For centuries, Irish folktales were unknown to the outside world. During the Protestant Ascendancy, the ruling class had nothing but disdain for the stories of Irish farmers. Not only were the stories in the barbaric Irish tongue, but also they were all about fantastic heroes and fairies, which the English dismissed as a bunch of superstitious nonsense.
In the early nineteenth century folklore suddenly became fashionable. The brothers Grimm in Germany started collecting and studying folktales (which you can read in
How does someone collect folktales?
The key step is to find the people who know the most stories, especially older folks. Good folklorists collect stories in the original language and record the exact words used by the storyteller. They cover a wide geographical area and try to get several versions of the same story.
The First Collections
The first volume of Irish folktales was
At the end of the nineteenth century, Irish folklore studies became respectable. Oscar Wilde's parents, Sir William and Speranza Wilde, were important figures in this field and eccentric luminaries on the Anglo-Irish scene. The intellectuals of the Celtic Renaissance drew their inspiration from the Irish language and its folklore. Douglas Hyde's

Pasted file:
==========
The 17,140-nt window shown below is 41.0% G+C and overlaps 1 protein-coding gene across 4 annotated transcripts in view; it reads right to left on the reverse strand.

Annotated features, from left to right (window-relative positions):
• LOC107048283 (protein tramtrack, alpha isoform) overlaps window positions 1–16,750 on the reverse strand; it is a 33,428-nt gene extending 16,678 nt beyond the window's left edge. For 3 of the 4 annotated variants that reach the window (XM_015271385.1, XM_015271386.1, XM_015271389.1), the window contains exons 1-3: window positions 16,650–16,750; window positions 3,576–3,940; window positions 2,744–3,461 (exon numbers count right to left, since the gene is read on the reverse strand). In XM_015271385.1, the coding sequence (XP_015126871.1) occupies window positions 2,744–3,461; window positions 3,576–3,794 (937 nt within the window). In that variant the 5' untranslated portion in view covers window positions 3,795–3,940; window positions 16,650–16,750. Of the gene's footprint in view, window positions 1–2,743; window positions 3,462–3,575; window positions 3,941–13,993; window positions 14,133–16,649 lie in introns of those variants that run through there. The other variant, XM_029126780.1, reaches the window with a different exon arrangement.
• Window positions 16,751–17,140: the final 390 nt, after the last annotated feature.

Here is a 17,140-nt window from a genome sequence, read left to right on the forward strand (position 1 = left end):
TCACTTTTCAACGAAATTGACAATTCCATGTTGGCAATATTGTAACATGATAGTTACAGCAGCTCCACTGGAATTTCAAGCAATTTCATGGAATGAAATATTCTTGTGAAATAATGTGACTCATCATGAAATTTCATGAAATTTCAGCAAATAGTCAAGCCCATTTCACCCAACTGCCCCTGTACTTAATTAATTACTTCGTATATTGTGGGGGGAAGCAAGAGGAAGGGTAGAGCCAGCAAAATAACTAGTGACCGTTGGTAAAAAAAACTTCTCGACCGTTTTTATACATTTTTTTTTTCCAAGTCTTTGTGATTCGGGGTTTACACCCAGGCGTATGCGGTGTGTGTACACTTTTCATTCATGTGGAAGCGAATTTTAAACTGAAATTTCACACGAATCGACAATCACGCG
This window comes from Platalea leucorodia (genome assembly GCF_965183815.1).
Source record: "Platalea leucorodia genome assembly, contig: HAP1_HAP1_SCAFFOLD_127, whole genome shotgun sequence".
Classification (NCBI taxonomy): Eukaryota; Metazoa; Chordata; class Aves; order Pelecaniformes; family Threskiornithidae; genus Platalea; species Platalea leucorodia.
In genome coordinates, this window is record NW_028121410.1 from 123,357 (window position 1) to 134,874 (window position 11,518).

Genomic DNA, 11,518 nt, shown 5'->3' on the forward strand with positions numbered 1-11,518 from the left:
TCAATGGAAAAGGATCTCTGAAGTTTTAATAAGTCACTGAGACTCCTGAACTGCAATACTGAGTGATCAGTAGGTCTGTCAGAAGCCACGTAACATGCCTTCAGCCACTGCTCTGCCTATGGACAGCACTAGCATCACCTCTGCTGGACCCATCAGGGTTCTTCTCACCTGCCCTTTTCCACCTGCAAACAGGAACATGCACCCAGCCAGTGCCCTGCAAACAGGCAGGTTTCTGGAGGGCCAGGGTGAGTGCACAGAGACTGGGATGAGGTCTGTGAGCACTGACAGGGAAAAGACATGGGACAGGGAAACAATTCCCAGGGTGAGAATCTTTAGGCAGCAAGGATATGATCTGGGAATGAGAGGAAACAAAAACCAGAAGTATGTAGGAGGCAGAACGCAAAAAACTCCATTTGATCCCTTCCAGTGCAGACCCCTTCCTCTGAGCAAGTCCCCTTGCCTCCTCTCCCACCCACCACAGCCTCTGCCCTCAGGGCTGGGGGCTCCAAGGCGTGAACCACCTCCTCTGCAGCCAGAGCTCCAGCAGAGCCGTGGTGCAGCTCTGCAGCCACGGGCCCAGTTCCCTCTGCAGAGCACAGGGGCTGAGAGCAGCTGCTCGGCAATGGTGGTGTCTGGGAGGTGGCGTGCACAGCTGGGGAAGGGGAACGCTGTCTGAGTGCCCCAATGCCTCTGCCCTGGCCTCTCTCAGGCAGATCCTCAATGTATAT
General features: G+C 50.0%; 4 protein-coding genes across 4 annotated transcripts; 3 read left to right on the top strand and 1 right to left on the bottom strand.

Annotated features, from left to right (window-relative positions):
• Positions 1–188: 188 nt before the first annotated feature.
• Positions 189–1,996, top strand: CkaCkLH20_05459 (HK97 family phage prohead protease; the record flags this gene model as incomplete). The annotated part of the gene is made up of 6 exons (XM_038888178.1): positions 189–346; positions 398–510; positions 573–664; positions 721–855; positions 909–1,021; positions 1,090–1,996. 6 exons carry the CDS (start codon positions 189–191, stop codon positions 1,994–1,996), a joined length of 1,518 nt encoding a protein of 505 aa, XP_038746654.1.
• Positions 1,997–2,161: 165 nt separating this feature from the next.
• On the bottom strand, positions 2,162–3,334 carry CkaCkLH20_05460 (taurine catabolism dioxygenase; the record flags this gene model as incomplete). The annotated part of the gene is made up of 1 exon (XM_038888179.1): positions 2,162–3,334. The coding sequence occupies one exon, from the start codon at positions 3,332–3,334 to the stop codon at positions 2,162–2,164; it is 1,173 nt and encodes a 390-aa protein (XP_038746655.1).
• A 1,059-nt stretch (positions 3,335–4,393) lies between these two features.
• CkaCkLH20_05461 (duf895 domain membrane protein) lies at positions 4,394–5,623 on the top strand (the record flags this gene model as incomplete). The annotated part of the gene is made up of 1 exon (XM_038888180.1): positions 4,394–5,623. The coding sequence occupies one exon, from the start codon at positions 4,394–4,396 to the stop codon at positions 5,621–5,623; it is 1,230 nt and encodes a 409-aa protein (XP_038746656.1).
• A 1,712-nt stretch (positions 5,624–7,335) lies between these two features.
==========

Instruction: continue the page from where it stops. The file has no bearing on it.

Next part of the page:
Yeats's story collections advanced the study of Irish folklore, but poetry was his most powerful tool for spreading awareness. Irish mythology and folklore influenced his poetic works, most noticeably “The Wanderings of Oisin” and “The Rose.” Through his poems, Yeats was able to share his love of Ireland's mystical past with the world.
The Irish Folklore Commission
Even as Yeats and Lady Gregory collected tales in the cottages of Sligo and Connemara, they recognized that the storytelling tradition was dying out. They knew that if the Irish language died, a vast literary heritage would die with it. To prevent that from happening, in 1935 the Irish government created the Irish Folklore Commission. In the following decades, Irish-speaking collectors scoured the countryside to record stories of saints, heroes, and spirits. Currently, more than a million and a half pages of folklore reside in the commission's collection. Since 1971, the work of the commission has been carried on by the Folklore Department at University College Dublin.